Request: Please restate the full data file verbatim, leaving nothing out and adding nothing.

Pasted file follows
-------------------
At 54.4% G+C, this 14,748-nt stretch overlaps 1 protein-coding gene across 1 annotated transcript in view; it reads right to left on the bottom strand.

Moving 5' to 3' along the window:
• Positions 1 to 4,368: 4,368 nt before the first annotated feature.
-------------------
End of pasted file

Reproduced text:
At 54.4% G+C, this 14,748-nt stretch overlaps 1 protein-coding gene across 1 annotated transcript in view; it reads right to left on the bottom strand.

Moving 5' to 3' along the window:
• Positions 1 to 4,368: 4,368 nt before the first annotated feature.